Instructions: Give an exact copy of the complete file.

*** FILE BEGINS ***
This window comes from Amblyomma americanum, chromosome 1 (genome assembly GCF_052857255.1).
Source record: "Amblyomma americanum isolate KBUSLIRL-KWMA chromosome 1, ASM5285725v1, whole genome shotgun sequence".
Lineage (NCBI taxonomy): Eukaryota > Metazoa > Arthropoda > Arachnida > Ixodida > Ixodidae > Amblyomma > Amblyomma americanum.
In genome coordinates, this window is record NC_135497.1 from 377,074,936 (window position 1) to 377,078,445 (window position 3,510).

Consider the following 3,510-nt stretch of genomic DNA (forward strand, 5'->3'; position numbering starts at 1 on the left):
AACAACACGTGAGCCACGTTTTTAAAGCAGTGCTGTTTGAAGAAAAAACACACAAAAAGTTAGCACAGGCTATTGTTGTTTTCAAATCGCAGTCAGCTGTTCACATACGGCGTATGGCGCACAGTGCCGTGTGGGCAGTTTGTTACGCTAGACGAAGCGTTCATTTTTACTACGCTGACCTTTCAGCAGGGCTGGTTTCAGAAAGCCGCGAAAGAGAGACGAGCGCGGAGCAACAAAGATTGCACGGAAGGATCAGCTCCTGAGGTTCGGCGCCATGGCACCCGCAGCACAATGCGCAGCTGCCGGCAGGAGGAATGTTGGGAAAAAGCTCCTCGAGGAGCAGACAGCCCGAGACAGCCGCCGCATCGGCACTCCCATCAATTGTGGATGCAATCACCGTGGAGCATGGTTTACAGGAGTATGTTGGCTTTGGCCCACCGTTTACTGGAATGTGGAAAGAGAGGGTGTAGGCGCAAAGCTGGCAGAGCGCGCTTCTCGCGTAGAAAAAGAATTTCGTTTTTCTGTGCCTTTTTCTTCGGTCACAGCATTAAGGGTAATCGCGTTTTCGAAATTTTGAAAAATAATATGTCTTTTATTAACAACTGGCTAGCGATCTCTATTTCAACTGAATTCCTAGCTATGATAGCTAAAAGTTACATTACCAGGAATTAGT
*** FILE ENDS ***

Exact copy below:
This window comes from Amblyomma americanum, chromosome 1 (genome assembly GCF_052857255.1).
Source record: "Amblyomma americanum isolate KBUSLIRL-KWMA chromosome 1, ASM5285725v1, whole genome shotgun sequence".
Lineage (NCBI taxonomy): Eukaryota > Metazoa > Arthropoda > Arachnida > Ixodida > Ixodidae > Amblyomma > Amblyomma americanum.
In genome coordinates, this window is record NC_135497.1 from 377,074,936 (window position 1) to 377,078,445 (window position 3,510).

Consider the following 3,510-nt stretch of genomic DNA (forward strand, 5'->3'; position numbering starts at 1 on the left):
AACAACACGTGAGCCACGTTTTTAAAGCAGTGCTGTTTGAAGAAAAAACACACAAAAAGTTAGCACAGGCTATTGTTGTTTTCAAATCGCAGTCAGCTGTTCACATACGGCGTATGGCGCACAGTGCCGTGTGGGCAGTTTGTTACGCTAGACGAAGCGTTCATTTTTACTACGCTGACCTTTCAGCAGGGCTGGTTTCAGAAAGCCGCGAAAGAGAGACGAGCGCGGAGCAACAAAGATTGCACGGAAGGATCAGCTCCTGAGGTTCGGCGCCATGGCACCCGCAGCACAATGCGCAGCTGCCGGCAGGAGGAATGTTGGGAAAAAGCTCCTCGAGGAGCAGACAGCCCGAGACAGCCGCCGCATCGGCACTCCCATCAATTGTGGATGCAATCACCGTGGAGCATGGTTTACAGGAGTATGTTGGCTTTGGCCCACCGTTTACTGGAATGTGGAAAGAGAGGGTGTAGGCGCAAAGCTGGCAGAGCGCGCTTCTCGCGTAGAAAAAGAATTTCGTTTTTCTGTGCCTTTTTCTTCGGTCACAGCATTAAGGGTAATCGCGTTTTCGAAATTTTGAAAAATAATATGTCTTTTATTAACAACTGGCTAGCGATCTCTATTTCAACTGAATTCCTAGCTATGATAGCTAAAAGTTACATTACCAGGAATTAGT